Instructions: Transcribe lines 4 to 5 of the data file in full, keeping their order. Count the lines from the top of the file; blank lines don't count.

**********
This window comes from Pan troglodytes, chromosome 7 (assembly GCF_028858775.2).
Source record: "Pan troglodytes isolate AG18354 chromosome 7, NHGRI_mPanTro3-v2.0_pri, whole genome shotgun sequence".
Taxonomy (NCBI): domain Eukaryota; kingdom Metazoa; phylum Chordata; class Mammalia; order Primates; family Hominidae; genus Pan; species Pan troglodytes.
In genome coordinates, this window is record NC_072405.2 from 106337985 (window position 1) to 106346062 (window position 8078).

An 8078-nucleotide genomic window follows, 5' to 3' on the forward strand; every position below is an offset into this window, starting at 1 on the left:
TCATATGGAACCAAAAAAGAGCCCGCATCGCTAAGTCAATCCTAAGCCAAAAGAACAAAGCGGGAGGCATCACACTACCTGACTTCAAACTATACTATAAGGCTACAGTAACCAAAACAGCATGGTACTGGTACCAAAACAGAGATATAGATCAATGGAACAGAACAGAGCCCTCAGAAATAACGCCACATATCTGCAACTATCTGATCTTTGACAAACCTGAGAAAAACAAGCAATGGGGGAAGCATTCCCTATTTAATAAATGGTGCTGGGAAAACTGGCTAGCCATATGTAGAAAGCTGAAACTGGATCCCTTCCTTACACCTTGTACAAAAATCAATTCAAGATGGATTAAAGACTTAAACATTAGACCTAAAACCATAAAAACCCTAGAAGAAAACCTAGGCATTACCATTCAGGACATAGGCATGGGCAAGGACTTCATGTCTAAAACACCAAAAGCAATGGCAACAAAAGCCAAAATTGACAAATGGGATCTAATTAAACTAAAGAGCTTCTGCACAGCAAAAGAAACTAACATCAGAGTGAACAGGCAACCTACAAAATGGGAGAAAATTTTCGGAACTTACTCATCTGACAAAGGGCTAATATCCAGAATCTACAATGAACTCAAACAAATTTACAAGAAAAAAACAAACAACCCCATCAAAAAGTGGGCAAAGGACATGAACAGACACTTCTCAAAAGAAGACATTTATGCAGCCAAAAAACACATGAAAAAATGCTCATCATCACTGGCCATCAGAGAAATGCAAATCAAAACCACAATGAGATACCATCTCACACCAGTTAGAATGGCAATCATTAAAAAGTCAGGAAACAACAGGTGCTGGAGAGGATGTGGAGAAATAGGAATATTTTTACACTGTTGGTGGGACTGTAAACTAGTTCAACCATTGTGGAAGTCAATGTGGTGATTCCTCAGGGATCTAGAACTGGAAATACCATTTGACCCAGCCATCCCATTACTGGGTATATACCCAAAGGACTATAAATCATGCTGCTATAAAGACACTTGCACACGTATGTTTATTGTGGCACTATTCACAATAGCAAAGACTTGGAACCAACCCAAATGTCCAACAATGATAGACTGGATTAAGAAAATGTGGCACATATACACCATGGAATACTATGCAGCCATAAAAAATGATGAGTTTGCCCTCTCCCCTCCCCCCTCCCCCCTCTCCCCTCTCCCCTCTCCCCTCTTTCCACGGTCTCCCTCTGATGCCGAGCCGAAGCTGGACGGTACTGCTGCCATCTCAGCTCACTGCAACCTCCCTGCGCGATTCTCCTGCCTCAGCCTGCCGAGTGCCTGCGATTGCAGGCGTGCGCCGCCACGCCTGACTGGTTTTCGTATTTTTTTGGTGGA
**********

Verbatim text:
In genome coordinates, this window is record NC_072405.2 from 106337985 (window position 1) to 106346062 (window position 8078).

An 8078-nucleotide genomic window follows, 5' to 3' on the forward strand; every position below is an offset into this window, starting at 1 on the left: